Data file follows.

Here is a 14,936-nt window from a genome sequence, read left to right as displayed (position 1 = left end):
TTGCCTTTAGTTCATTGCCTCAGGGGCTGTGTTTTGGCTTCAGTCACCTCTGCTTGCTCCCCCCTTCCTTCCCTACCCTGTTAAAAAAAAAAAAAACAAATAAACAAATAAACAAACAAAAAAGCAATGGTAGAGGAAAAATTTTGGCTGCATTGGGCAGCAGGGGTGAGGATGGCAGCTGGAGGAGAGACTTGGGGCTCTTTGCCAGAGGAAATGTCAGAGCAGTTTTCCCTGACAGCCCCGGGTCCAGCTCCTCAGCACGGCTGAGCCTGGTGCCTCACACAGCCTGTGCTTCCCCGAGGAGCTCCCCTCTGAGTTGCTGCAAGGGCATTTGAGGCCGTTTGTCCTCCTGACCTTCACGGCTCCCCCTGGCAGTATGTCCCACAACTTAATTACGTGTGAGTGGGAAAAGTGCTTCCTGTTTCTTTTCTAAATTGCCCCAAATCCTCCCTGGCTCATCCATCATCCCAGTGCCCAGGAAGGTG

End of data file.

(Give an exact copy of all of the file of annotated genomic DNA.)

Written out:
Here is a 14,936-nt window from a genome sequence, read left to right as displayed (position 1 = left end):
TTGCCTTTAGTTCATTGCCTCAGGGGCTGTGTTTTGGCTTCAGTCACCTCTGCTTGCTCCCCCCTTCCTTCCCTACCCTGTTAAAAAAAAAAAAAACAAATAAACAAATAAACAAACAAAAAAGCAATGGTAGAGGAAAAATTTTGGCTGCATTGGGCAGCAGGGGTGAGGATGGCAGCTGGAGGAGAGACTTGGGGCTCTTTGCCAGAGGAAATGTCAGAGCAGTTTTCCCTGACAGCCCCGGGTCCAGCTCCTCAGCACGGCTGAGCCTGGTGCCTCACACAGCCTGTGCTTCCCCGAGGAGCTCCCCTCTGAGTTGCTGCAAGGGCATTTGAGGCCGTTTGTCCTCCTGACCTTCACGGCTCCCCCTGGCAGTATGTCCCACAACTTAATTACGTGTGAGTGGGAAAAGTGCTTCCTGTTTCTTTTCTAAATTGCCCCAAATCCTCCCTGGCTCATCCATCATCCCAGTGCCCAGGAAGGTG